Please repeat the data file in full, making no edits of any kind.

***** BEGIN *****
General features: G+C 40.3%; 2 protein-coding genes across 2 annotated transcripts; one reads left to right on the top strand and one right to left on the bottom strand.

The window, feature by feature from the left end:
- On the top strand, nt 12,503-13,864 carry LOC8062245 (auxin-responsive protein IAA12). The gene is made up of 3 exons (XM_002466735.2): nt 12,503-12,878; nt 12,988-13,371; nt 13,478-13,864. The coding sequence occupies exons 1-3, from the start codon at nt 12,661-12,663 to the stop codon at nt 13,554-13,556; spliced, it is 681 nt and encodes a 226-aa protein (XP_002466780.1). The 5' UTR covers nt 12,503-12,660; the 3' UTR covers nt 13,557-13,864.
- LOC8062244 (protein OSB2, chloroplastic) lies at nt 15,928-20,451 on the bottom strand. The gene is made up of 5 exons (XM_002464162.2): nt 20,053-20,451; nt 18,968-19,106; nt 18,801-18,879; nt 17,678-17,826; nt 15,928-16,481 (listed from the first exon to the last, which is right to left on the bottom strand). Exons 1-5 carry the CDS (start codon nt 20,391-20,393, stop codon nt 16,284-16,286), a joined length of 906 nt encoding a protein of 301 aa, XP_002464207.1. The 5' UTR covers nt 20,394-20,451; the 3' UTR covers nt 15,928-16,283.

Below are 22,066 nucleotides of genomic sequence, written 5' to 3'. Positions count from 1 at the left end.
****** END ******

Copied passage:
General features: G+C 40.3%; 2 protein-coding genes across 2 annotated transcripts; one reads left to right on the top strand and one right to left on the bottom strand.

The window, feature by feature from the left end:
- On the top strand, nt 12,503-13,864 carry LOC8062245 (auxin-responsive protein IAA12). The gene is made up of 3 exons (XM_002466735.2): nt 12,503-12,878; nt 12,988-13,371; nt 13,478-13,864. The coding sequence occupies exons 1-3, from the start codon at nt 12,661-12,663 to the stop codon at nt 13,554-13,556; spliced, it is 681 nt and encodes a 226-aa protein (XP_002466780.1). The 5' UTR covers nt 12,503-12,660; the 3' UTR covers nt 13,557-13,864.
- LOC8062244 (protein OSB2, chloroplastic) lies at nt 15,928-20,451 on the bottom strand. The gene is made up of 5 exons (XM_002464162.2): nt 20,053-20,451; nt 18,968-19,106; nt 18,801-18,879; nt 17,678-17,826; nt 15,928-16,481 (listed from the first exon to the last, which is right to left on the bottom strand). Exons 1-5 carry the CDS (start codon nt 20,391-20,393, stop codon nt 16,284-16,286), a joined length of 906 nt encoding a protein of 301 aa, XP_002464207.1. The 5' UTR covers nt 20,394-20,451; the 3' UTR covers nt 15,928-16,283.

Below are 22,066 nucleotides of genomic sequence, written 5' to 3'. Positions count from 1 at the left end.